6. Consider whether you should incorporate price increases in your sales forecast.
Some annual contracts include an automatic increase to cover inflation – this is relatively common in the software industry. Most businesses will need to decide whether to absorb increases in operating expenses, such as higher salaries and rent or raise prices. The former will hit your profit margin; the latter may cause customers to look elsewhere. You may choose to do some of both.
Gather whatever information you can about trends in your industry instead of just assuming you have to absorb higher costs; if your competitors are raising prices, you have more room to do the same.
7. Sales forecasts are particularly challenging when releasing a new product or selling through a new distribution channel, but you have to start somewhere.
Focus on the simple fact that: Price x Quantity = Sales
In other words, you can hit a sales target with a small number of large dollar sales or a large number of small-dollar sales. What are reasonable expectations for price and quantity, given the product and the market niche? Even if there are no direct competitors for a new product or service, what is your potential buyer’s spending on the substitutes they are currently using?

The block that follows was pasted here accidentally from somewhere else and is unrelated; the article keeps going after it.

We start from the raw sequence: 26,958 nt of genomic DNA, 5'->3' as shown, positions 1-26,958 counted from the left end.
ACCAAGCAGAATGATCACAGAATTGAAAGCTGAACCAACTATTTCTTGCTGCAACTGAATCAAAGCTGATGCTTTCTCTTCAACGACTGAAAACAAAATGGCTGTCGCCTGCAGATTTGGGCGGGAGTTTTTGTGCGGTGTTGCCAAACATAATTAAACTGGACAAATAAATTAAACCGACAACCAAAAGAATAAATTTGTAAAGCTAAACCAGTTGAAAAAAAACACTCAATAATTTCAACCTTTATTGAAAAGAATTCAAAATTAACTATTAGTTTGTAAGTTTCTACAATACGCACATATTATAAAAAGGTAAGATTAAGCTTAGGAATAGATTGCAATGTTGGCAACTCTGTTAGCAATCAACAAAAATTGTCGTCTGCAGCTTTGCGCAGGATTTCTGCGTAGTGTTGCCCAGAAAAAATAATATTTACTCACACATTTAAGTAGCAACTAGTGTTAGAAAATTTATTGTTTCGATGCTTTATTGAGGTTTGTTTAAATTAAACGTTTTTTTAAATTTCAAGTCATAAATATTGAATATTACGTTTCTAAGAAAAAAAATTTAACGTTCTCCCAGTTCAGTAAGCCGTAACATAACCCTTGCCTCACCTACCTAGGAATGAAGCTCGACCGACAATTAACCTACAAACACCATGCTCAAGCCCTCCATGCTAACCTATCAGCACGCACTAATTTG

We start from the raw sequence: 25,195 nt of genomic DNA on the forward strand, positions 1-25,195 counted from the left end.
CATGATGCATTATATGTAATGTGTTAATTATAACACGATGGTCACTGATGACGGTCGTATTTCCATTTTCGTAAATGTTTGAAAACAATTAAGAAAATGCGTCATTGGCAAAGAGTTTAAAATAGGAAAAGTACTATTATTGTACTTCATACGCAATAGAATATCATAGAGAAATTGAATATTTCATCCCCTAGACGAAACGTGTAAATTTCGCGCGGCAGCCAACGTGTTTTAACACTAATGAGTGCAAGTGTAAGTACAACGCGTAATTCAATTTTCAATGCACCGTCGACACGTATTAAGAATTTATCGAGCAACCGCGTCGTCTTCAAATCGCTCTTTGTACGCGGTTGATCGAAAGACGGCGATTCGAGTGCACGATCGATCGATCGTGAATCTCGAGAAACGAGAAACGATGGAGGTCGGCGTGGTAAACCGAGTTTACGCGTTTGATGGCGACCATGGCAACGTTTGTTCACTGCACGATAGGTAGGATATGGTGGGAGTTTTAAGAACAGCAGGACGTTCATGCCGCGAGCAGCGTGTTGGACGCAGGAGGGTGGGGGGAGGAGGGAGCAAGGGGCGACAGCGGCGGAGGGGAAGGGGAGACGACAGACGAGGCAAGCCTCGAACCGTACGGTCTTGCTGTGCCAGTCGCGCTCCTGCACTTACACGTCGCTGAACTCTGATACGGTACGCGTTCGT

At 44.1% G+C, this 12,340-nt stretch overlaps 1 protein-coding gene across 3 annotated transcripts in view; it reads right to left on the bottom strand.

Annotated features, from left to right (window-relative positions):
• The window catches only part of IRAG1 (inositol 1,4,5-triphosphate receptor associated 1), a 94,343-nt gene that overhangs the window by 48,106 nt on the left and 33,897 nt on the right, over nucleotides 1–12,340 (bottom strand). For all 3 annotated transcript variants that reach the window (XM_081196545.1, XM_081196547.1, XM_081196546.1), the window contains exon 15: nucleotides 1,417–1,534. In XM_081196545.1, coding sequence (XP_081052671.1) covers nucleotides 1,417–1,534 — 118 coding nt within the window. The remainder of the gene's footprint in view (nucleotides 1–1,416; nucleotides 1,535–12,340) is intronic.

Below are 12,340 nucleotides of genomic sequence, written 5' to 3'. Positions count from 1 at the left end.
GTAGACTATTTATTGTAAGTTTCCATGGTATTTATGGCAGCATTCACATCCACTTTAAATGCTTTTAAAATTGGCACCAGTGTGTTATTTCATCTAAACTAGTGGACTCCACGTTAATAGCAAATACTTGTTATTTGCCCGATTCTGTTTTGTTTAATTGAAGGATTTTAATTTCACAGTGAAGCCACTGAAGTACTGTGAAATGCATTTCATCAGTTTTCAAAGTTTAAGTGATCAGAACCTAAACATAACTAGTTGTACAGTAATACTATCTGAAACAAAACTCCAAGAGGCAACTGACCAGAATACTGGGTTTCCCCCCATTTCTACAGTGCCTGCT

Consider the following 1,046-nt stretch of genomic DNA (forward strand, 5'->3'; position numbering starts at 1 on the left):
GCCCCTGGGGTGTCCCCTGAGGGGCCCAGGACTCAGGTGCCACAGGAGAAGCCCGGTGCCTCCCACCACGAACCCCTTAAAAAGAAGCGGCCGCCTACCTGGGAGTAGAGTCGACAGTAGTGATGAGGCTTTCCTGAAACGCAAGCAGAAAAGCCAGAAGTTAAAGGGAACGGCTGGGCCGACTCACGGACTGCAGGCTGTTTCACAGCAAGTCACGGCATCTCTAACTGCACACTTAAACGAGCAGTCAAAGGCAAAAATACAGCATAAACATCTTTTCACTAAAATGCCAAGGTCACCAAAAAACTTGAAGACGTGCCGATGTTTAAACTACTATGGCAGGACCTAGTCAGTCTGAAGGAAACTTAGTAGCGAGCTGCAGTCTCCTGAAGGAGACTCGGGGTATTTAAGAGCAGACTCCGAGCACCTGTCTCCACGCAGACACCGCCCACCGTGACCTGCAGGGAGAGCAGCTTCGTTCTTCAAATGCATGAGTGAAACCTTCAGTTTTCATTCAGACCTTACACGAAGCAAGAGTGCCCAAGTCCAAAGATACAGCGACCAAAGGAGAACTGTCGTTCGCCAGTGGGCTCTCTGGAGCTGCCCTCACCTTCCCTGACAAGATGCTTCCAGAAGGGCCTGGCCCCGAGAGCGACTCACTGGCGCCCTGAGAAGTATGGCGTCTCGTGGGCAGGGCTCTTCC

As you start to gain experience with actual sales, update your forecast based on where your original estimate was “off” in terms of price or quantity.
8. Remember to incorporate customer retention.
Use historical data to measure this wherever possible – having a year’s worth of data is best. For example, if your retention rate is 90%, you will need to increase sales by roughly 11% versus last year just to stay even. While bringing in new customers is rewarding, it can be even more profitable to invest in improving your client retention rate to hold onto the revenue those clients represent.
Analyze cancellations for patterns and use what you learn. Better yet, stay in touch with your customers, show them you value their feedback, and want to address their “pain points” with respect to using your product or service.
Read More: 3 Integral Factors For Measuring The Value Of Your Customers
Forecasting Cost of Goods Sold and Expenses
Expenses are either fixed (such as rent) or variable. Fixed costs are known (at least for the next 6-12 months). Modeling variable costs is relatively straightforward once you have your sales forecast in place. This is another reason it is so important to do the best you can with a sales forecast, predicting expenses, and therefore cash flow and profit margins depend on it.